Overview of Server Message Block signing

This article describes Server Message Block (SMB) signing, and how to determine whether SMB signing is enabled.

Applies to:   Windows Server 2012 R2, Windows 10 - all editions

Introduction

SMB signing (also known as security signatures) is a security mechanism in the SMB protocol. SMB signing means that every SMB 3.1.1 message contains a signature that is generated by using the session key and the Advanced Encryption Standard (AES) algorithm. The client puts a hash of the entire message into the signature field of the SMB header.

SMB signing first appeared in Microsoft Windows 2000, Microsoft Windows NT 4.0, and Microsoft Windows 98. Signing algorithms have evolved over time. SMB 2.02 signing was improved by the introduction of hash-based message authentication code (HMAC) SHA-256, replacing the old MD5 method from the late 1990s that was used in SMB1. SMB 3.0 added AES-CMAC algorithms. In Windows Server 2022 and Windows 11, we added AES-128-GMAC signing acceleration. If you want the best performance and protection combination, consider upgrading to the latest Windows versions.

How SMB signing protects the connection

If someone changes a message during transmission, the hash won't match, and SMB will know that someone tampered with the data. The signature also confirms the sender's and receiver's identities. This breaks relay attacks. Ideally, you are using Kerberos instead of NTLMv2 so that your session key starts strong. Don't connect to shares by using IP addresses, and don't use CNAME records. Use Kerberos instead. See Using Computer Name Aliases in place of DNS CNAME Records for more information.

Policy locations for SMB signing

The policies for SMB signing are located in Computer Configuration > Windows Settings > Security Settings > Local Policies > Security Options.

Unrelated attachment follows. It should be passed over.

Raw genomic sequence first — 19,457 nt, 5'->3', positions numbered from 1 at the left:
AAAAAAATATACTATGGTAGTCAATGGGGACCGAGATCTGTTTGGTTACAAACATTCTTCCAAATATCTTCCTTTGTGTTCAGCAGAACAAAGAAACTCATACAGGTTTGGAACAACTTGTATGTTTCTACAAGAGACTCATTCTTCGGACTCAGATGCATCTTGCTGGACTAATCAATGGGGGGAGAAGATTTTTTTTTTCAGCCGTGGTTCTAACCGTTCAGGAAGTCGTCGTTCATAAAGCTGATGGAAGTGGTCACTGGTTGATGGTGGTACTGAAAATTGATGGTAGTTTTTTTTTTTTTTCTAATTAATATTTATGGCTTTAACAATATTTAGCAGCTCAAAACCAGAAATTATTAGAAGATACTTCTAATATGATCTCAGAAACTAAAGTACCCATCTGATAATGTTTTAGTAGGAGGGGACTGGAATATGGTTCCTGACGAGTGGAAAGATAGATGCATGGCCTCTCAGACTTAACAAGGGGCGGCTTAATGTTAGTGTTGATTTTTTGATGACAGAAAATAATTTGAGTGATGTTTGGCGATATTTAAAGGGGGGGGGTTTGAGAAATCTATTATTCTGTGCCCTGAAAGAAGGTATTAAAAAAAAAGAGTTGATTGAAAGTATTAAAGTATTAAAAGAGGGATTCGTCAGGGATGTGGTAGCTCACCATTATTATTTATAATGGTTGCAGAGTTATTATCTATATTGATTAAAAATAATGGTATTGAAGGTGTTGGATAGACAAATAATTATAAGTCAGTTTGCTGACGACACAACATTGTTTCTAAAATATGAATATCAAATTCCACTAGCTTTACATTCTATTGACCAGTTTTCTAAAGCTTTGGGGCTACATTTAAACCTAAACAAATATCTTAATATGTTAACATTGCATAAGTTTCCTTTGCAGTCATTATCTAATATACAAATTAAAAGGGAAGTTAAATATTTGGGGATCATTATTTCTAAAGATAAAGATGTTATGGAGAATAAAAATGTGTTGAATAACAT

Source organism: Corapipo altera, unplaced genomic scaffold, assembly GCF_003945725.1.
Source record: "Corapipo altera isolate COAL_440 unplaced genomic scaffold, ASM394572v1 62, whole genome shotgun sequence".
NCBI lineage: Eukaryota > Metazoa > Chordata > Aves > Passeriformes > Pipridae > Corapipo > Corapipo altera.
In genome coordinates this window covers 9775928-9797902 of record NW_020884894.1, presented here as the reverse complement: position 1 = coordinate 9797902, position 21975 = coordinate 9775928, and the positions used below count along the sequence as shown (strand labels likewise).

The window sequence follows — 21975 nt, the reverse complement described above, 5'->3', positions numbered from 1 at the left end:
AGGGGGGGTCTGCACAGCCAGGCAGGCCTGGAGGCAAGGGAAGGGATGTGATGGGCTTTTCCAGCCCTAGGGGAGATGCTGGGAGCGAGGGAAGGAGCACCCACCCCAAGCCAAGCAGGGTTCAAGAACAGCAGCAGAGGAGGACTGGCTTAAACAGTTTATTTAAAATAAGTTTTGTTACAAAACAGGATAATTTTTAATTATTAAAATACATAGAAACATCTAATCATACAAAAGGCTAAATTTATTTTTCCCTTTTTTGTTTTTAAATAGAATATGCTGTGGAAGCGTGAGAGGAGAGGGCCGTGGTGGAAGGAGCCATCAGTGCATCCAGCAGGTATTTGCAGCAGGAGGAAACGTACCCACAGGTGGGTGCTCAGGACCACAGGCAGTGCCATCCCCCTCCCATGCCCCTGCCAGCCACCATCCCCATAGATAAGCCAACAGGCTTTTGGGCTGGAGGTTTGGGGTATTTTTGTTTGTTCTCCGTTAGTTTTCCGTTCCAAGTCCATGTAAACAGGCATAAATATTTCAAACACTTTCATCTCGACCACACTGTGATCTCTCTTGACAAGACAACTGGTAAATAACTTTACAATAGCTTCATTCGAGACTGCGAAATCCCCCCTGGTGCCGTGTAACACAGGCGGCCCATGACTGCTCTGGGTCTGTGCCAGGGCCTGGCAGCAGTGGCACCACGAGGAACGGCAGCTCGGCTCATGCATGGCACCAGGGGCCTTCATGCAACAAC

• Microsoft network client: Digitally sign communications (always)
    Registry key: HKEY_LOCAL_MACHINE\System\CurrentControlSet\Services\LanManWorkstation\Parameters
    Registry value: RequireSecuritySignature
    Data Type: REG_DWORD
    Data: 0 (disable), 1 (enable)
  • Microsoft network client: Digitally sign communications (if server agrees)
    Registry key: HKEY_LOCAL_MACHINE\System\CurrentControlSet\Services\LanManWorkstation\Parameters
    Registry value: EnableSecuritySignature
    Data Type: REG_DWORD
    Data: 0 (disable), 1 (enable)
  • Microsoft network server: Digitally sign communications (always)
    Registry key: HKEY_LOCAL_MACHINE\System\CurrentControlSet\Services\LanManServer\Parameters
    Registry value: RequireSecuritySignature
    Data Type: REG_DWORD
    Data: 0 (disable), 1 (enable)
  • Microsoft network server: Digitally sign communications (if client agrees)
    Registry key: HKEY_LOCAL_MACHINE\System\CurrentControlSet\Services\LanManServer\Parameters
    Registry value: EnableSecuritySignature
    Data Type: REG_DWORD
    Data: 0 (disable), 1 (enable)

Note In these policies, "always" indicates that SMB signing is required, and "if server agrees" or "if client agrees" indicates that SMB signing is enabled.

Understanding "RequireSecuritySignature" and "EnableSecuritySignature"

The EnableSecuritySignature registry setting for SMB2+ client and SMB2+ server is ignored. Therefore, this setting does nothing unless you're using SMB1. SMB2 signing is controlled solely by being required or not. This setting is used when either the server or client requires SMB signing. Only if both have signing set to 0 will signing not occur.

- Server – RequireSecuritySignature=1 Server – RequireSecuritySignature=0
Client – RequireSecuritySignature=1 Signed Signed
Client – RequireSecuritySignature=0 Signed Not signed

Reference

Configure SMB Signing with Confidence

How to Defend Users from Interception Attacks via SMB Client Defense

SMB 2 and SMB 3 security in Windows 10: the anatomy of signing and cryptographic keys

SMBv1 is not installed by default in Windows 10 version 1709, Windows Server version 1709 and later versions

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